Two Tents Down at Grant Campground, Yellowstone National Park.
The quiet serenity of Yellowstone National Park was jarred into panic in the mid-morning hours of Saturday, September 7th, as a small child, just 3 years old, shot herself in the head with a 9mm handgun. Dying instantly, the 10 minutes of CPR provided by a lifeguard on vacation from San Diego were wasted. Her lifeless body was still and doll-like on the picnic table as the Park Ranger and paramedic vehicles raced through the tents and RVs along Lake Yellowstone.
The camp residents mulled around in a numb panic. Gray-haired women rushed to the mother of the child, wrapping her in blankets and shielding her from the sight of her lifeless daughter’s body lying on the picnic table. For 10 minutes, all you could hear were panicked voices. A few residents locate the gun and started blocking off the area where the shooting had occurred, others rushed to secure the father and make sure he was in custody, as well as his wife.
The residents of campsite I-307 had arrived the day before from Idaho. A young, new family, with both parents, a precocious 3 year old girl and a newborn; staying at Yellowstone for the first time. They had brought a ton of wood with them, filling up a small trailer they towed behind their vehicle. From the looks of it, they were nervous about making sure the kids were warm and safe, as most parents should be. Camping with young children can be rough, and sometimes parents go a bit overboard in how much and what type of supplies are brought.
For the residents of “I Loop” in the Grant Campground, the night had been eerily silent. No wolves were howling like they were the night before, few elk were bugling and the geese along the lake failed to make a single honk. At about 9am MST, the silence was broken by one loud popping sound, then half a second of nothing that seemed like an eternity. The silence was a collective moment of shock in the campground. Our brains knew what the sound was and we sat, waiting to hear what was coming next.
Silence broken, screams fill the air.
“Oh My God”
“We need a doctor”
“My baby has been shot”
“Is she going to die?”
Residents were rushing toward the father, who ran with the dead daughter in his arms through the campground. A trail of blood followed him, and each time he yelled, he would twist and turn, spraying blood on cars and the pavement. He ran four campsites and lay her body on a picnic table, which just moments earlier had been used to eat breakfast.
The girl’s father walked in circles a few hundred feet from the table his daughter was dying. Through his fingers, which were covering his mouth in shock, he admitted to fellow campers that he had just bought the gun last week to protect his family from wild animals.
He was worried about bears, and decided to get a handgun in case a grizzly walked into a campground, filled with a few hundred people, ignored the trash cans, coolers and people in tents and decided to go after his family. He continued to tell the campers that he had left the gun in the cooler, but it wasn’t loaded. He failed to realize that when he first loaded the magazine in the gun, it had left a bullet in the chamber; the bullet that was now into the left side of his daughter’s forehead.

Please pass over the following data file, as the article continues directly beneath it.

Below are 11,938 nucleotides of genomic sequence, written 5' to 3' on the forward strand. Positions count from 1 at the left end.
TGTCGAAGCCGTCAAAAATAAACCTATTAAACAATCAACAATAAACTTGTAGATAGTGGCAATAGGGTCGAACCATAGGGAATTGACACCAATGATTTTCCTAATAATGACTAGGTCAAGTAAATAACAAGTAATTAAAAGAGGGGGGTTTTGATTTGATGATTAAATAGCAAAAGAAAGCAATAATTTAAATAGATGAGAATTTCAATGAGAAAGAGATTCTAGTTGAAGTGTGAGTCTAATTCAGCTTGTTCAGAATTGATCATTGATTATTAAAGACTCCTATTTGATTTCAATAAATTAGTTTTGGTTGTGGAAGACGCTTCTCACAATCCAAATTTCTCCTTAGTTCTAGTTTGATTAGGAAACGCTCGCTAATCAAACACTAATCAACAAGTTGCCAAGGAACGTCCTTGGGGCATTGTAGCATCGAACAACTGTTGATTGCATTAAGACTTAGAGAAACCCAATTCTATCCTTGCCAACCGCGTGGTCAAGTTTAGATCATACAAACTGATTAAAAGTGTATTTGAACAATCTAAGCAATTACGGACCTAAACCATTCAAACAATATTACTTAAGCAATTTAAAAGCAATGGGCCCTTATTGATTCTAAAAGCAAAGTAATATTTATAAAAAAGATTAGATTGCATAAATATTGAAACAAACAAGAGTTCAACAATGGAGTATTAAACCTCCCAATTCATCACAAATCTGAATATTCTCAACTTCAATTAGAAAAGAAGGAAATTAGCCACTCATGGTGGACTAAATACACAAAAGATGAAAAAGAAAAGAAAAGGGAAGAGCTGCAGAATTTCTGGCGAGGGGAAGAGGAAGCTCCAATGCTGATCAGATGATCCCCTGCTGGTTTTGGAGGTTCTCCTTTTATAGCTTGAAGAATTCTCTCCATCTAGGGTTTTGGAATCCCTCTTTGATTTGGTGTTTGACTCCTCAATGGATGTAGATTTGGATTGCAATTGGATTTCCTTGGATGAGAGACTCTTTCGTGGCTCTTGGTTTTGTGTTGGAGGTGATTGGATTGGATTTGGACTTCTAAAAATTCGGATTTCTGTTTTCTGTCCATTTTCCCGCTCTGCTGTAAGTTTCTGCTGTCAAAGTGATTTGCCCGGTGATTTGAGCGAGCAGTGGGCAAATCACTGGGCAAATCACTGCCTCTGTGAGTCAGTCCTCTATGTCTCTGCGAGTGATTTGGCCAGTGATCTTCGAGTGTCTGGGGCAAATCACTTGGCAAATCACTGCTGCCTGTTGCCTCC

Sirens broke the silence and shock. Rangers and paramedics raced to the table and moved the limp body to the ambulance. The ambulance raced out of the campsite as fast as it had arrived, leaving the campground once again silent. The father was transported by golf cart to the ranger station while the mother remained in a nearby camper. Residents of the campsite staggered around in shock, speechless and shaking their heads at a senseless tragedy.
The I-Loop of the Grant Campground was closed for two days while the National Park Service conducted their investigation. This was the first shooting death in a National Park since 1978. I was there, two campsites away. 75 feet from where a young girl lost her life. What used to be my favorite place in the world now has blood on it’s hands. Campsite I-307 is where a child was supposed to have their first Yellowstone memories. Instead, she lost her life because of yet another gun death.
Less than a week after the shooting, the I-Loop of Grant Campground in Yellowstone National Park was reopened. Driving by in the late afternoon, the picnic table in site 304 was still there, now covered with a cooler as a young couple was preparing dinner. Campsite 307 now had new residents, presumable unaware that just a few days earlier, blood was covering the post that marked their site. Rain had fallen, residents returned home and the tragedy was forgotten about by everyone except for those of us who were there. The Rangers who responded will never forget that day, and neither will the residents of the I-Loop of Grant Campground.
Ella Marie Tucker, I did not know you. I can’t speak for you and I can’t explain why your parents did what they did. All I know, because of what happened, is that I now don’t feel as safe while camping. Your mom and dad didn’t need that gun. You should have been given what I was given in life; a childhood of memories in America’s beautiful National Parks. Your death saddens me and I hope it never happens to anyone else’s child.